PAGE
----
Why Beltane May Be The Biggest Party In Paganism

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Summer's getting closer every day, which is reason enough to celebrate, but there's actually a more specific celebration to look forward to: Next Monday, May 1, is the Pagan sabbat Beltane. This seasonal holiday falls directly at the midpoint between spring and summer, and it's rooted in abandon and pure fun.
Specifically, Beltane celebrates the divine feminine. Though traditional rituals for the holiday have varied over the years, they've normally revolved around fertility rites, planting ceremonies, and goddess worship. But, of course, these types of celebrations aren't exclusive to Beltane.
Between the vernal equinox heralding the end of winter and the April full moon's serious regenerative energy, nature-based faiths spend most of springtime celebrating rebirth and fertility. So, Beltane can be seen as the culmination of these other celebrations — especially when you learn the festival has a rather sexy origin story. According to Pagan author Deborah Blake, Beltane is the celebration of the union of the god and goddess. "In older days, the King and Queen of the May, usually chosen from among the people in any given area, might actually recreate that union to bring fertility to the fields," she says.
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Nowadays, she says, that union is celebrated as totally symbolic, but the sensual energy remains. The weather is warm again, signs of life have completely returned to the Earth, and it's time to party.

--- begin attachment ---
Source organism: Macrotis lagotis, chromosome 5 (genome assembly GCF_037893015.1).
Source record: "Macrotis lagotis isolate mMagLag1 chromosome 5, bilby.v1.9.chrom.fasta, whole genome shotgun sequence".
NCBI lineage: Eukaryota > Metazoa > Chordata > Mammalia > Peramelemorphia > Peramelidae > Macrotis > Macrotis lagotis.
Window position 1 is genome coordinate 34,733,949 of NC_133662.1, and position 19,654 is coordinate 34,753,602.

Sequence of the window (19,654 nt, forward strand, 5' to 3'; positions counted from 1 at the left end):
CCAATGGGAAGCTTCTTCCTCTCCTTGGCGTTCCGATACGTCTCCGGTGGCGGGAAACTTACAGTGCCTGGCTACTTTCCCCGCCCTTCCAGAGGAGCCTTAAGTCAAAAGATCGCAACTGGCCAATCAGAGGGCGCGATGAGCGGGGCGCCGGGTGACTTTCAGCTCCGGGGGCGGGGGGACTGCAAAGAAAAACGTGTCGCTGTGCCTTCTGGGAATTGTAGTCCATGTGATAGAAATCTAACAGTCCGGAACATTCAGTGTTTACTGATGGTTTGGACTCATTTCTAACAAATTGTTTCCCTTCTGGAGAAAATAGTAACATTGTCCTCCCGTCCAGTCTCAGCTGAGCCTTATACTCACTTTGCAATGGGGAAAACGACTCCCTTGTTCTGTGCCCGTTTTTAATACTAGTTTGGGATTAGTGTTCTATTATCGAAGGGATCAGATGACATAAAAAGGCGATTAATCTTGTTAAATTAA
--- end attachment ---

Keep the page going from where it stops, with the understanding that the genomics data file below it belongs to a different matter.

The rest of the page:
And no Beltane party is complete without a maypole and a massive bonfire to heat things up. During the festival, worshippers jump over their bonfires in a gesture of purification, and they perform a maypole dance, weaving ribbons around the pole ("usually badly, amid much merriment," Blake says). Music and plenty of drinking often play a role in these celebrations, and some people will even specifically decide to get married during the Beltane season.
Blake says that Beltane is a genuinely joyful time in the Pagan calendar (also known as the Wheel of the Year). "It is celebrated with a certain bawdy revelry and abandon, which is probably not too different from how it used to be observed," she says. People are getting back to nature, celebrating as a community, and enjoying an earthly pleasure or two. But that doesn't mean the holiday doesn't have a more sacred side as well.
Much like Samhain, another Pagan festival day, Beltane has deep roots in the spirit world. According to The Witches' Voice, it's much easier to make contact with spirits and gods around Beltane, and some of these spirits and gods even use the holiday as an invitation to visit us mortals. It isn't uncommon for Beltane celebrations to feature elaborate performancescomplete with stunning costumes — that depict nature spirits overcoming spirits of the dead (in yet another nod to nature's triumph over the death of winter).
May 1 might not be the official first day of summer, but it's certainly a turning point among nature-based faiths. So, don't be surprised if you find yourself with a spring in your step (or sex on the brain) on Monday — it's simply the seasons talking.
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